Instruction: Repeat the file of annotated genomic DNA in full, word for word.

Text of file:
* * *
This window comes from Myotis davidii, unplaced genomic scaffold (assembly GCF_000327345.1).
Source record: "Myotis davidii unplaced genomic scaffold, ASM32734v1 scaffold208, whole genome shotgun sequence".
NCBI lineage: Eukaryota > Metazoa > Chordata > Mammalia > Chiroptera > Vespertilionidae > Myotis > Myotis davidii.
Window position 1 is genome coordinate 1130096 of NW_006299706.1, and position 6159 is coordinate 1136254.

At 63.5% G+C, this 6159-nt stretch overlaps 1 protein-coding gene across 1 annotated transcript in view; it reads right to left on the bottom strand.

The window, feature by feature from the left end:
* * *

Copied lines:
This window comes from Myotis davidii, unplaced genomic scaffold (assembly GCF_000327345.1).
Source record: "Myotis davidii unplaced genomic scaffold, ASM32734v1 scaffold208, whole genome shotgun sequence".
NCBI lineage: Eukaryota > Metazoa > Chordata > Mammalia > Chiroptera > Vespertilionidae > Myotis > Myotis davidii.
Window position 1 is genome coordinate 1130096 of NW_006299706.1, and position 6159 is coordinate 1136254.

At 63.5% G+C, this 6159-nt stretch overlaps 1 protein-coding gene across 1 annotated transcript in view; it reads right to left on the bottom strand.

The window, feature by feature from the left end: